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DFO: Another Right whale found dead in Gulf of St. Lawrence
DFO: Another Right whale found dead in Gulf of St. Lawrence

DFO: Another Right whale found dead in Gulf of St. Lawrence

Fisheries officials say another dead Right whale has been discovered in the Gulf of St. Lawrence.

DFO says the whale was found Friday morning, this marks the eleventh confirmed North Atlantic right whale death in the Gulf of St. Lawrence this year. DFO says there will be an attempt to recover and perform a necropsy on the right whale next week.

The department says it could not confirm whether this whale is the same as the one spotted entagled off the Gapsé Peninsula at the end of August. DFO say that whale has not been seen since it was first reported entagled on Aug. 28.

The North-Atlantic right whale is mostly found along the Atlantic coast of North America, where it is threatened by entanglement in fishing gear and ship collisions. Some scientists believe these whales have already been extirpated from the eastern North Atlantic and now survive only on the east coast of the U.S. and Canada.

Between 300 and 350 individuals still exist, but despite seven decades of protection efforts, no population growth has been observed.

A species with close attachments

This large whale mostly inhabits temperate waters, and compared to other similar-sized cetaceans is found more often in coastal waters, especially during the breeding season.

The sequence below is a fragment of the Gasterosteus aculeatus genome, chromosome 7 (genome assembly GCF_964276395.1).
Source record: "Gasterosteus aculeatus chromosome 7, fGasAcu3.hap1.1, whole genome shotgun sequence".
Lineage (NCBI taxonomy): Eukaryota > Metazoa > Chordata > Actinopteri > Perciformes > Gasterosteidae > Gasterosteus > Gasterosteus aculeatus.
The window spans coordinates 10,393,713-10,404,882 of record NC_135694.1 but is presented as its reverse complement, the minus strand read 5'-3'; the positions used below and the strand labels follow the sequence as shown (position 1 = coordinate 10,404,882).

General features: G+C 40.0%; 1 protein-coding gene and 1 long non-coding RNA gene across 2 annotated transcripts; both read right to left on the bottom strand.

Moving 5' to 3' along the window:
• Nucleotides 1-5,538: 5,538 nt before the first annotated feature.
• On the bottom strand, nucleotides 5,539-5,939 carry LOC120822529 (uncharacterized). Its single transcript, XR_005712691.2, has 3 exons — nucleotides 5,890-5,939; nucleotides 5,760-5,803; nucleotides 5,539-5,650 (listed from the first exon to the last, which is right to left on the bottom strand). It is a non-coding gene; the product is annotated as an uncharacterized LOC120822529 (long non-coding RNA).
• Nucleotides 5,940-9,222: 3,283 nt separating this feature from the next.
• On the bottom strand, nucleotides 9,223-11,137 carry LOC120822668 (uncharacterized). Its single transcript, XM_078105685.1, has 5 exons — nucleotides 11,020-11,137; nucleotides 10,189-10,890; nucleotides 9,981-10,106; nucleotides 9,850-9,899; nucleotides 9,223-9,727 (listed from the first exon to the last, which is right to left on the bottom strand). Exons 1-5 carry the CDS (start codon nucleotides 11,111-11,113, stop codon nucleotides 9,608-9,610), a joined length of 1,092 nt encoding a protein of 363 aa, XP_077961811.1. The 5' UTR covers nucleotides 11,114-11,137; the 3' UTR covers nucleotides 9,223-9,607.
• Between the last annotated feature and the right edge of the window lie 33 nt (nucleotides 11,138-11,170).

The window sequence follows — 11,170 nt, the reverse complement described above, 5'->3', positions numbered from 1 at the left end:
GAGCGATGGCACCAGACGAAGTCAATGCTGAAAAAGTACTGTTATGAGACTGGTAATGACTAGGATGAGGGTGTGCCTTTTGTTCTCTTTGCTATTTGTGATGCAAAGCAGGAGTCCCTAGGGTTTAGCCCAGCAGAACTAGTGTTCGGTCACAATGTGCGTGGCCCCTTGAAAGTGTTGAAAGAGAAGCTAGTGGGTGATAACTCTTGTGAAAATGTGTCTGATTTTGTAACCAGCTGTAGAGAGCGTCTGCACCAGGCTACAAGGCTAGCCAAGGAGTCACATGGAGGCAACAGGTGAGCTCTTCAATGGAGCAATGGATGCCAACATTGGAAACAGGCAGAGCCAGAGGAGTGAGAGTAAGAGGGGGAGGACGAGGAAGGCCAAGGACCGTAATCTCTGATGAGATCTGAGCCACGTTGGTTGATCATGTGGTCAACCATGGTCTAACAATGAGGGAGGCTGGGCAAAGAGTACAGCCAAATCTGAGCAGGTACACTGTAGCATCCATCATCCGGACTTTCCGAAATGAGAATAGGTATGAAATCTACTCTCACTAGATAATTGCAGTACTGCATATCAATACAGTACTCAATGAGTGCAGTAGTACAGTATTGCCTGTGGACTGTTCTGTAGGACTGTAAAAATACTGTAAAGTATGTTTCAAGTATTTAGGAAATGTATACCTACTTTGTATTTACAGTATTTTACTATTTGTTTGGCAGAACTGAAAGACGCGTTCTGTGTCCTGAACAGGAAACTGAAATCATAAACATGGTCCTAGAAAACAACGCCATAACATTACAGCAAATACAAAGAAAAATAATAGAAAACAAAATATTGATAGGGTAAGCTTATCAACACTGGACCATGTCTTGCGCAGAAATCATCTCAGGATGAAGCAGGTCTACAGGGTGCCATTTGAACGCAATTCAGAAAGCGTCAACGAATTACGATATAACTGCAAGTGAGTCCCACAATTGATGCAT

Social Structure

Whereas groups of North Atlantic right whales once numbered in the hundreds in feeding grounds, nowadays they usually travel alone or in groups of 2-3 (sometimes up to about 12).

Groups splinter off for feeding, probably because of the sheer quantity of food required for each animal. These aggregations are not fixed, and individuals have been observed to change groups. One notable exception is in the Bay of Fundy, where up to two-thirds of the remaining population aggregates in the summer to feed.

As with other mammals, right whale mothers and their calves display strong attachments, with the calf keeping in close contact with its mother by swimming up on her back or butting her with its head. Sometimes the mother may roll over to hold her calf with her flippers. Mating pairs are reported not to maintain long-term bonds.


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